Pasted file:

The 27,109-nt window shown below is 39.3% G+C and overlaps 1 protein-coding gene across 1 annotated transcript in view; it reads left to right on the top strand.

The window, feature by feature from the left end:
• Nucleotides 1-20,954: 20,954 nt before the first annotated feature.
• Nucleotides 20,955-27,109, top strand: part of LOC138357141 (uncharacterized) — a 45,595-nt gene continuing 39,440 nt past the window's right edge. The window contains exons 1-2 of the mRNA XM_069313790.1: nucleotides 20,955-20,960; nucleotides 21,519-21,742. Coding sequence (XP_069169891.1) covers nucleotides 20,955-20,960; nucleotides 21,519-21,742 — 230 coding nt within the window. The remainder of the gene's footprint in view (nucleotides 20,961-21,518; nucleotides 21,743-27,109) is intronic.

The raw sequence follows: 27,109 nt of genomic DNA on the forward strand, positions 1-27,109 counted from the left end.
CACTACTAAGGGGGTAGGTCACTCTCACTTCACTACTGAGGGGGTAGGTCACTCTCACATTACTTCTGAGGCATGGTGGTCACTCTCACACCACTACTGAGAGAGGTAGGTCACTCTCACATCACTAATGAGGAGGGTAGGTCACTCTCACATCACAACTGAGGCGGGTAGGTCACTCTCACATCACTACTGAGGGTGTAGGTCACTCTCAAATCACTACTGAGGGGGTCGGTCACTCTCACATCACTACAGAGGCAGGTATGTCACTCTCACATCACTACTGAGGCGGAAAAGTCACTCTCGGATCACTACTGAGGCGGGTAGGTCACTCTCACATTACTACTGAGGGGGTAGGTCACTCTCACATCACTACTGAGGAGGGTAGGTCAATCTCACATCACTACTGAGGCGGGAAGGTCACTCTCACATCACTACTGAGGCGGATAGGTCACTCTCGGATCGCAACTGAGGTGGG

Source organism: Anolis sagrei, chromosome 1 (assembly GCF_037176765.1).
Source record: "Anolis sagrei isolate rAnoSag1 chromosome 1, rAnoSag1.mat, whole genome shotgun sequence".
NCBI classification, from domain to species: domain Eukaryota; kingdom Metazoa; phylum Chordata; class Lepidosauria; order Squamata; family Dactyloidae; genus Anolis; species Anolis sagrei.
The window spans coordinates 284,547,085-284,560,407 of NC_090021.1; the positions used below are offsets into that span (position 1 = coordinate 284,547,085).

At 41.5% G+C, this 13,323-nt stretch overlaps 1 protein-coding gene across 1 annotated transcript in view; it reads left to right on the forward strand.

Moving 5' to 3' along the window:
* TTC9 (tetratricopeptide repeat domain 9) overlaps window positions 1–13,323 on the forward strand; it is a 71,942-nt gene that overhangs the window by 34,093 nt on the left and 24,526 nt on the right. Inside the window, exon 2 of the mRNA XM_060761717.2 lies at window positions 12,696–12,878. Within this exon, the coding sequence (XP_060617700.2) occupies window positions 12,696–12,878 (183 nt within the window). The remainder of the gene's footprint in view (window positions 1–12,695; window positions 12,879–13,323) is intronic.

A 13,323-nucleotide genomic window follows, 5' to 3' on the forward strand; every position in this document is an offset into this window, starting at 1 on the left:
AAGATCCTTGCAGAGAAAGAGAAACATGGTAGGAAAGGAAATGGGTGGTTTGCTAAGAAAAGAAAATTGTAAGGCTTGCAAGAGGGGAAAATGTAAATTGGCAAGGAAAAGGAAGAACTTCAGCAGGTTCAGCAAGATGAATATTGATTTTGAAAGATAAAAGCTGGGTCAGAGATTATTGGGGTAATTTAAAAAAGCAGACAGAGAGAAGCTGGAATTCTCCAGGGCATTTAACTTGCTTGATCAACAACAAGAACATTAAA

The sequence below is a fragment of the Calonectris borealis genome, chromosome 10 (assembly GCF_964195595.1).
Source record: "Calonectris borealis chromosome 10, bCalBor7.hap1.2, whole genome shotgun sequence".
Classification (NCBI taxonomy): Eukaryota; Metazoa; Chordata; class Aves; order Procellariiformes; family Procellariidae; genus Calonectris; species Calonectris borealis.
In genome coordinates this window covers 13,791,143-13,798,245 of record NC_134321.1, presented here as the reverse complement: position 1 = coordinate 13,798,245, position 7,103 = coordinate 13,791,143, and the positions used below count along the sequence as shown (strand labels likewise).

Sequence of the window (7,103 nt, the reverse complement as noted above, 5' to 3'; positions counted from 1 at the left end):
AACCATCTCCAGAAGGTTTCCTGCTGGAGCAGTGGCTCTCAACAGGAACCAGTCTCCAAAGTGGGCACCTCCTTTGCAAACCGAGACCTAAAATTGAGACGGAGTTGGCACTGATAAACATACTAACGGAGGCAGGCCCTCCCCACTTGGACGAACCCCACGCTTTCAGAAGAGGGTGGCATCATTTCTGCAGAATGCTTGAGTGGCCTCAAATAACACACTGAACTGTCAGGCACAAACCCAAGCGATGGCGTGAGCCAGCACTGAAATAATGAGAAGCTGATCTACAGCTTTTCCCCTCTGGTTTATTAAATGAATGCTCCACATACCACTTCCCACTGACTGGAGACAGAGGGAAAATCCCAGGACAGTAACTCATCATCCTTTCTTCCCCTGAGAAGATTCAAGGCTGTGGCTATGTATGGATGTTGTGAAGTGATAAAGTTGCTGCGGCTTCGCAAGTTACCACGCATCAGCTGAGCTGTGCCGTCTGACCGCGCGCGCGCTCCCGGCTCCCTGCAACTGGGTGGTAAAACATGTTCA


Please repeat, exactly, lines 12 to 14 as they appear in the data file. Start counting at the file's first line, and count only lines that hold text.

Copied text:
Moving 5' to 3' along the window:
* TTC9 (tetratricopeptide repeat domain 9) overlaps window positions 1–13,323 on the forward strand; it is a 71,942-nt gene that overhangs the window by 34,093 nt on the left and 24,526 nt on the right. Inside the window, exon 2 of the mRNA XM_060761717.2 lies at window positions 12,696–12,878. Within this exon, the coding sequence (XP_060617700.2) occupies window positions 12,696–12,878 (183 nt within the window). The remainder of the gene's footprint in view (window positions 1–12,695; window positions 12,879–13,323) is intronic.

A 13,323-nucleotide genomic window follows, 5' to 3' on the forward strand; every position in this document is an offset into this window, starting at 1 on the left: